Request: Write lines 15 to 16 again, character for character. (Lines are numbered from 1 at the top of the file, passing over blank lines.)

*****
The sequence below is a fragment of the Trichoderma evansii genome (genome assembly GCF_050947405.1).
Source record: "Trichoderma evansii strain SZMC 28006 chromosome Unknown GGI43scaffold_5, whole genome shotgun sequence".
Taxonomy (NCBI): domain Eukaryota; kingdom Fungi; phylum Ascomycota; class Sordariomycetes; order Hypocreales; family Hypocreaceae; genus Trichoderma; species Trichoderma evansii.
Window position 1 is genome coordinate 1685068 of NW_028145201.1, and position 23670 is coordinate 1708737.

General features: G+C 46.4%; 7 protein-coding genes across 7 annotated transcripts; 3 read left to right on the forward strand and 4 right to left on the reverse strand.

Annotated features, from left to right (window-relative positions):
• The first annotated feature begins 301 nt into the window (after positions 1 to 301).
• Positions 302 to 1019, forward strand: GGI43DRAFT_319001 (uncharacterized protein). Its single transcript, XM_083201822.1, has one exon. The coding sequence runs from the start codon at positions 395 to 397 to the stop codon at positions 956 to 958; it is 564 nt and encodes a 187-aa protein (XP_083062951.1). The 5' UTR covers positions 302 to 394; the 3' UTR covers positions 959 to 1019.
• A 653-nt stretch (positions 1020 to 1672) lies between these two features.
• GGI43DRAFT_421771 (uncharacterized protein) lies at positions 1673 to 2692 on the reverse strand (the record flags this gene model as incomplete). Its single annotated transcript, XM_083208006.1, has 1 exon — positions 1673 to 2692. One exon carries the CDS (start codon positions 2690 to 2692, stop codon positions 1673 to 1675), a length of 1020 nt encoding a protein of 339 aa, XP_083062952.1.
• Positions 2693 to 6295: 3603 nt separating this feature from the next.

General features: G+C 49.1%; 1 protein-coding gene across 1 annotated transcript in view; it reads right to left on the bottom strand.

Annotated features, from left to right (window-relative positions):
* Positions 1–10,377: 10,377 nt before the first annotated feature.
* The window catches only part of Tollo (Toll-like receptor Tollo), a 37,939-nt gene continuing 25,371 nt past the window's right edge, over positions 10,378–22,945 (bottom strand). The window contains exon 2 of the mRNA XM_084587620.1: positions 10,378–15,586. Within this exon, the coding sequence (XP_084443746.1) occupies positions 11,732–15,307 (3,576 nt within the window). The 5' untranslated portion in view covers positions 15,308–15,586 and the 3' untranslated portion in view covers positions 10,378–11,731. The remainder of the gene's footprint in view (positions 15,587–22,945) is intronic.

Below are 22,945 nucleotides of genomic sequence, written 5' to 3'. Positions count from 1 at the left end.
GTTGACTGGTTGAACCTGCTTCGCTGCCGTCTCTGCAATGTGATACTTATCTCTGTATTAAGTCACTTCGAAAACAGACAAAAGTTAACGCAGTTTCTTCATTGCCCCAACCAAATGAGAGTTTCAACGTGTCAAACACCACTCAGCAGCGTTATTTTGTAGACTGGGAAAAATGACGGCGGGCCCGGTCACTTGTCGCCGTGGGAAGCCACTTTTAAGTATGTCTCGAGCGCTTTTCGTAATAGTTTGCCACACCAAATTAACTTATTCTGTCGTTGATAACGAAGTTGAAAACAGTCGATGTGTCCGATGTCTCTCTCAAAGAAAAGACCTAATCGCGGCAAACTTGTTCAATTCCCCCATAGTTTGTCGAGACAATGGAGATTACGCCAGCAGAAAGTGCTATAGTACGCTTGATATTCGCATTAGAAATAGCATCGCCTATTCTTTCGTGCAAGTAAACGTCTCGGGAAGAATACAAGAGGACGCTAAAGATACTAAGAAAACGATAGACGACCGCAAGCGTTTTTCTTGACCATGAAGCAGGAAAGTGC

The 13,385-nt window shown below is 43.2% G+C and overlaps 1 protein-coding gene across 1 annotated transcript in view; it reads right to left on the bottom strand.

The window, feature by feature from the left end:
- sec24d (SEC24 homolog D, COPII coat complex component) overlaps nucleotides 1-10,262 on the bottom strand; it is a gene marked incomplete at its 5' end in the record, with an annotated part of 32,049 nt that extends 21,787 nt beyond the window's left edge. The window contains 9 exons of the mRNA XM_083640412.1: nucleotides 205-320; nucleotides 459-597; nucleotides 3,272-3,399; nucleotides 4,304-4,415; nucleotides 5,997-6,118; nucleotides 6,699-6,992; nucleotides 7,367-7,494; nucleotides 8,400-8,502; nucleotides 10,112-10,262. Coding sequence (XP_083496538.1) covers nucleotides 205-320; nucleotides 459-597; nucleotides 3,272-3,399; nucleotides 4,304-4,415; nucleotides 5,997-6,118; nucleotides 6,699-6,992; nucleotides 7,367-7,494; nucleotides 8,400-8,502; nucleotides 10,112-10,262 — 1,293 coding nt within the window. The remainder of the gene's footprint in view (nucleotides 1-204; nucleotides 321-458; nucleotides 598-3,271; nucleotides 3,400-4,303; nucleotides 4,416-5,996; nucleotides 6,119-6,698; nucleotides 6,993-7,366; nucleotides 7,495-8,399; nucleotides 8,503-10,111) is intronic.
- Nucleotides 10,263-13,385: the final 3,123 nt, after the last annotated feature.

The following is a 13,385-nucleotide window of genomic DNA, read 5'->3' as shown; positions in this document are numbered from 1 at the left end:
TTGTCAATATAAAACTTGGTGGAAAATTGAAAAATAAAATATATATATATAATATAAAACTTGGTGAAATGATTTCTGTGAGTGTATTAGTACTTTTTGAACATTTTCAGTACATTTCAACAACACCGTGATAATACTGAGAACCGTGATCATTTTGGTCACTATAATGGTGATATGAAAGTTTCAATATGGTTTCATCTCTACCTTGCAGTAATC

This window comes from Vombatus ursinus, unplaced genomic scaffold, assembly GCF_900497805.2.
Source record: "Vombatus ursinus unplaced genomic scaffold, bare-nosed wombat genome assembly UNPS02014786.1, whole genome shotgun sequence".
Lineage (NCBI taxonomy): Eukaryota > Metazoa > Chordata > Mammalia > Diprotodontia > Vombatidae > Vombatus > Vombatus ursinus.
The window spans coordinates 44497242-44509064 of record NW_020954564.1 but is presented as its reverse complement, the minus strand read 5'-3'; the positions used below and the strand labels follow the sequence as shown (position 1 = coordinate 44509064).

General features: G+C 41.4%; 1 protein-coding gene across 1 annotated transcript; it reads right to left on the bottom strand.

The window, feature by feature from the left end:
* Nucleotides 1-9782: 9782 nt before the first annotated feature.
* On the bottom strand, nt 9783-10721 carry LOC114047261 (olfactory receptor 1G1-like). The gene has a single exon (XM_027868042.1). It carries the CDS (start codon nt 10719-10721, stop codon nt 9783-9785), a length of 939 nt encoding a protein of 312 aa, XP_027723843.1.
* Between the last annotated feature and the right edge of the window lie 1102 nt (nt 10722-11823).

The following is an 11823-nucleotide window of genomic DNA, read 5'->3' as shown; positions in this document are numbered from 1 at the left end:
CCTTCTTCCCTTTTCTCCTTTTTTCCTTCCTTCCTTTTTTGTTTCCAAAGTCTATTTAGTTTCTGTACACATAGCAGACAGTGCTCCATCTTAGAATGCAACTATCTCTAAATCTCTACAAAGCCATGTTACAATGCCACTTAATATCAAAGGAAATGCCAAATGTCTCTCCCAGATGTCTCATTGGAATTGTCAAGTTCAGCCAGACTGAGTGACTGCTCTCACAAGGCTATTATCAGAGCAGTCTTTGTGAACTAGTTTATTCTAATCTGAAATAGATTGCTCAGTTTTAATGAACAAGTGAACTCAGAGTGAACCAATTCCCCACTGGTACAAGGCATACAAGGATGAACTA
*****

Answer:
* The window catches only part of Tollo (Toll-like receptor Tollo), a 37,939-nt gene continuing 25,371 nt past the window's right edge, over positions 10,378–22,945 (bottom strand). The window contains exon 2 of the mRNA XM_084587620.1: positions 10,378–15,586. Within this exon, the coding sequence (XP_084443746.1) occupies positions 11,732–15,307 (3,576 nt within the window). The 5' untranslated portion in view covers positions 15,308–15,586 and the 3' untranslated portion in view covers positions 10,378–11,731. The remainder of the gene's footprint in view (positions 15,587–22,945) is intronic.

Below are 22,945 nucleotides of genomic sequence, written 5' to 3'. Positions count from 1 at the left end.